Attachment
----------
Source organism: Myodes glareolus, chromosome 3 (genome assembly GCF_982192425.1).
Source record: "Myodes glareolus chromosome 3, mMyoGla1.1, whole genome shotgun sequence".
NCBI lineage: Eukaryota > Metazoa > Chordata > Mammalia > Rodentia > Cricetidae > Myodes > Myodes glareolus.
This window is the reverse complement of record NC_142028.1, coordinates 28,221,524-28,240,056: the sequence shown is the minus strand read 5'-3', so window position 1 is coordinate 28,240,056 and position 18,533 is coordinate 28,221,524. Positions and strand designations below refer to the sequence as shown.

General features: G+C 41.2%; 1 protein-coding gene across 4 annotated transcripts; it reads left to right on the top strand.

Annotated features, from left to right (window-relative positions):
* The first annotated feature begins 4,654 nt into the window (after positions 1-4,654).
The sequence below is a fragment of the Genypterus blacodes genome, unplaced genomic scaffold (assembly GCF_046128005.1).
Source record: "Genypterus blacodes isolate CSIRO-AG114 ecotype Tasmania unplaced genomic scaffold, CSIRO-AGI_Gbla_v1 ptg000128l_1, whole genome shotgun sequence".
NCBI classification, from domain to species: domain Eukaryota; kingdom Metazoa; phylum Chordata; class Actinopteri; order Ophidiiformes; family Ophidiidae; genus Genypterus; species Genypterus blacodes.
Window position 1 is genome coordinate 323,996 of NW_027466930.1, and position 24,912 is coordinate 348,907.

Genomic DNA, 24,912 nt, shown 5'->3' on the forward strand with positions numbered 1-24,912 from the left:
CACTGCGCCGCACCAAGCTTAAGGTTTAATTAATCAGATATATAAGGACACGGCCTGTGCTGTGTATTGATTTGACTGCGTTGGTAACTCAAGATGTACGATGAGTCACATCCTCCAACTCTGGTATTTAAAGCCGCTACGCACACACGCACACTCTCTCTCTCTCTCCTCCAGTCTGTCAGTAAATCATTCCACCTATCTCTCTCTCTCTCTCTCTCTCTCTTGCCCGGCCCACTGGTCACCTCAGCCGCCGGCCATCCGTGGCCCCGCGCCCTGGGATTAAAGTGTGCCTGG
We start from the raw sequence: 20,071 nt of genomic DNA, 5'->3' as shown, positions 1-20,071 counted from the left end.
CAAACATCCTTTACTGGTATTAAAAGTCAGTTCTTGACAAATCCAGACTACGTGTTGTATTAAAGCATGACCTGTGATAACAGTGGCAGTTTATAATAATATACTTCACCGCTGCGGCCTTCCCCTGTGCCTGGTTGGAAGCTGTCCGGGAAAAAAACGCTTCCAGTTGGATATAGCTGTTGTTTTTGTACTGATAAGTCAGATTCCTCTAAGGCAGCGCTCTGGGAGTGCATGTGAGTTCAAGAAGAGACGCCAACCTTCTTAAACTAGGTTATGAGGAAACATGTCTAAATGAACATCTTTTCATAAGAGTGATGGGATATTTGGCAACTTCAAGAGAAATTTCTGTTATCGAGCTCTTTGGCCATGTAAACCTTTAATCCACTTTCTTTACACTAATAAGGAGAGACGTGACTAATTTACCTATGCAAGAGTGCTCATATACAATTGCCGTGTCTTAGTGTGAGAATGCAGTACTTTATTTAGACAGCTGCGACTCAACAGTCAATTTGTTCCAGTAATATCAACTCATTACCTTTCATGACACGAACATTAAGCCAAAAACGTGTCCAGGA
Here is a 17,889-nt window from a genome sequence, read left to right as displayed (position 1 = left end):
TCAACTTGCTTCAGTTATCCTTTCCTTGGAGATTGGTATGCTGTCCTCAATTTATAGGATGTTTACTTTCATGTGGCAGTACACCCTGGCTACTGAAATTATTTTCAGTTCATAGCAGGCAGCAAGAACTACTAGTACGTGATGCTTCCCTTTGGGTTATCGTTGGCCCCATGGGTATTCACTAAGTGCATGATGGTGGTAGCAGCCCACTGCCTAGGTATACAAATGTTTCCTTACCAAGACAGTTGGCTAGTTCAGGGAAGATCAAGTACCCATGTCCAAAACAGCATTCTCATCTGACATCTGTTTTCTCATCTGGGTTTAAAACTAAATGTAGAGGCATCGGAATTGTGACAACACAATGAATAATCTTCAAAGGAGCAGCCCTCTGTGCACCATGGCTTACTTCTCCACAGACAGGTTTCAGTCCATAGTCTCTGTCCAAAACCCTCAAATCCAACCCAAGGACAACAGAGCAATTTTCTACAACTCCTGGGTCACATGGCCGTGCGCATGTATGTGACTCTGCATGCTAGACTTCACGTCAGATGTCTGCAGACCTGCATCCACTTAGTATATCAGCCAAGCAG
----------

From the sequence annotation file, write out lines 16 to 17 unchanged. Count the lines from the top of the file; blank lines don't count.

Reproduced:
Here is a 17,889-nt window from a genome sequence, read left to right as displayed (position 1 = left end):
TCAACTTGCTTCAGTTATCCTTTCCTTGGAGATTGGTATGCTGTCCTCAATTTATAGGATGTTTACTTTCATGTGGCAGTACACCCTGGCTACTGAAATTATTTTCAGTTCATAGCAGGCAGCAAGAACTACTAGTACGTGATGCTTCCCTTTGGGTTATCGTTGGCCCCATGGGTATTCACTAAGTGCATGATGGTGGTAGCAGCCCACTGCCTAGGTATACAAATGTTTCCTTACCAAGACAGTTGGCTAGTTCAGGGAAGATCAAGTACCCATGTCCAAAACAGCATTCTCATCTGACATCTGTTTTCTCATCTGGGTTTAAAACTAAATGTAGAGGCATCGGAATTGTGACAACACAATGAATAATCTTCAAAGGAGCAGCCCTCTGTGCACCATGGCTTACTTCTCCACAGACAGGTTTCAGTCCATAGTCTCTGTCCAAAACCCTCAAATCCAACCCAAGGACAACAGAGCAATTTTCTACAACTCCTGGGTCACATGGCCGTGCGCATGTATGTGACTCTGCATGCTAGACTTCACGTCAGATGTCTGCAGACCTGCATCCACTTAGTATATCAGCCAAGCAG